All the World’s a Stage

I have next to no talent when it comes to public speaking—or public anything, for that matter. Even group texts stress me out to a degree. It’s just not in my DNA—dealing with a live audience, large or small. I much prefer to express myself by sitting at my laptop and stabbing at the keys, hopeful that I will convey something meaningful to those who happen to be on the receiving end of my words.

That said, I am a ridiculously shy person who would do almost anything to avoid being in the spotlight. Crowds instill within me not a sense of excitement, but sheer panic. Call me crazy, but I’d be more inclined to endure a root canal than to set foot on stage in front of throngs of people. And for the record, I find little comfort in the old adage JUST IMAGINE THE AUDIENCE IN THEIR UNDERWEAR AND YOU’LL BE FINE AT THE PODIUM. I should know. I tried that during my high school commencement speech and it did nothing but fuel my anxiety. Plus there was the whole boxers vs. briefs issue and I didn’t know which I was supposed to envision.

By some strange twist of fate, my youngest daughters (one, a gifted actor and singer, and the other an incredibly accomplished musician) absolutely thrive in the limelight, having little or no reservations about performing in front of swarms of people and/or cameras. I have no idea how this happened. I only wish I had one iota of their courage and an ability to put one’s talents on full display—critics be damned. Even my husband has a special knack for public speaking, usually armed with a single index card on which he has scrawled roughly six words. I can’t even fathom how he generates an entire speech out of that.

By contrast, I fear I will wither and die whenever I must step out of my comfort zone and address a gathering of people—with or without an index card. I couldn’t even eulogize my own parents or say a few words when my brother passed. On a lighter note, it’s amazing I ever made it through the eighth grade since it was there that I was required to deliver a four-minute speech on how to hit a golf ball. Of course, I chose this topic because it was one of the few skills I possessed and if I had to talk about something, it might as well be something I felt relatively comfortable discussing.

Looking back, I’m quite sure I found the experience to be decidedly intolerable. I think the closest I ever came to enjoying myself on stage was when I played Chicken Little in elementary school. Granted I don’t recall having many lines, but I do remember being in love with my costume. My beak was comically oversized as were my feet, but the best part was getting hit in the head with a pine cone that someone offstage threw at me, because, of course, THE SKY WAS FALLING. Drama like that was beyond fun. Another time in grade school, I snagged the role of the Fairy Godmother in Cinderella and sang Bibbidi-Bobbidi-Boo in a small, but packed gymnasium/auditorium. In both instances, perhaps I was too young to care what people thought of me, or maybe I was patently obsessed with the idea of frolicking around on stage instead of sitting at a desk doing schoolwork.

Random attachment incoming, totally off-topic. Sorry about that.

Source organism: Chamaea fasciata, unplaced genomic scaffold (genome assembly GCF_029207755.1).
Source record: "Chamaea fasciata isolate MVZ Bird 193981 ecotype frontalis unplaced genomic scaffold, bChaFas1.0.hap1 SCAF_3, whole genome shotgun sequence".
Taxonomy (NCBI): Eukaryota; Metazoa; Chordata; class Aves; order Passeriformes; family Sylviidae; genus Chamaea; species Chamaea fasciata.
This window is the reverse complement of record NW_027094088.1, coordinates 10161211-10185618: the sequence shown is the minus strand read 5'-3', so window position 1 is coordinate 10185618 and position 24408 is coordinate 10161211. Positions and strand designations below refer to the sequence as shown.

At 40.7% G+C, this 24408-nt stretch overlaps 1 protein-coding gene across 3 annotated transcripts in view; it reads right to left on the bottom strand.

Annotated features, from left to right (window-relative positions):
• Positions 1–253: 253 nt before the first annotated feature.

At any rate, I’m still perplexed by the fact that I spent a number of years as a teacher—each day having to overcome at least some measure of performance anxiety. Thankfully the kids were terrific. Hopefully, they were none the wiser.

Planet Mom: It’s where I live, gearing up for my book signing on First Friday at Otto Bookstore in Williamsport where there may be crowds, but happily, I’ll only have to speak to one person at a time. Please stop by between 6:00 and 8:00pm on June 1st and pick up a copy of DELIVERANCE: A Survival Guide to Parenting Twins. Bear in mind that it’s not just for parents of twins. It’s a real hoot for anyone who has ever raised children. If you can’t make it, please visit me at www.facebook.com/NotesfromPlanetMom.

Copyright 2018 Melinda L. Wentzel

Comments Off on All the World’s a Stage

Filed under Bookish Stuff, In the Trenches of Parentville, Me Myself and I, The Write Stuff, Twins